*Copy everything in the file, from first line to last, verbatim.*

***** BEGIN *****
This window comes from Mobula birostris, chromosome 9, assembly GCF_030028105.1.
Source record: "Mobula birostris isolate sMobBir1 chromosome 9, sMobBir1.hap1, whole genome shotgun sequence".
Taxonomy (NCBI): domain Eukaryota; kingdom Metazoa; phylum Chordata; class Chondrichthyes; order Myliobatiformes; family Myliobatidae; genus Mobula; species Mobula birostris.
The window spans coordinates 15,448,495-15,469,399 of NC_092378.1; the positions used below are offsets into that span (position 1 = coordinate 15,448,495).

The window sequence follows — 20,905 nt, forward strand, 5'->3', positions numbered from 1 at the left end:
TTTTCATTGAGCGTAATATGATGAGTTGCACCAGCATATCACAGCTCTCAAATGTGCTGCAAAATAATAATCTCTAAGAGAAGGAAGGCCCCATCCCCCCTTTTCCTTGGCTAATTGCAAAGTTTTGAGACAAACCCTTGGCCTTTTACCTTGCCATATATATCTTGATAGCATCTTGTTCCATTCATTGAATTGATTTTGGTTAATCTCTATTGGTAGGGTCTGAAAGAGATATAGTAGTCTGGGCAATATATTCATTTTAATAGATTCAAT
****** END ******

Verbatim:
This window comes from Mobula birostris, chromosome 9, assembly GCF_030028105.1.
Source record: "Mobula birostris isolate sMobBir1 chromosome 9, sMobBir1.hap1, whole genome shotgun sequence".
Taxonomy (NCBI): domain Eukaryota; kingdom Metazoa; phylum Chordata; class Chondrichthyes; order Myliobatiformes; family Myliobatidae; genus Mobula; species Mobula birostris.
The window spans coordinates 15,448,495-15,469,399 of NC_092378.1; the positions used below are offsets into that span (position 1 = coordinate 15,448,495).

The window sequence follows — 20,905 nt, forward strand, 5'->3', positions numbered from 1 at the left end:
TTTTCATTGAGCGTAATATGATGAGTTGCACCAGCATATCACAGCTCTCAAATGTGCTGCAAAATAATAATCTCTAAGAGAAGGAAGGCCCCATCCCCCCTTTTCCTTGGCTAATTGCAAAGTTTTGAGACAAACCCTTGGCCTTTTACCTTGCCATATATATCTTGATAGCATCTTGTTCCATTCATTGAATTGATTTTGGTTAATCTCTATTGGTAGGGTCTGAAAGAGATATAGTAGTCTGGGCAATATATTCATTTTAATAGATTCAAT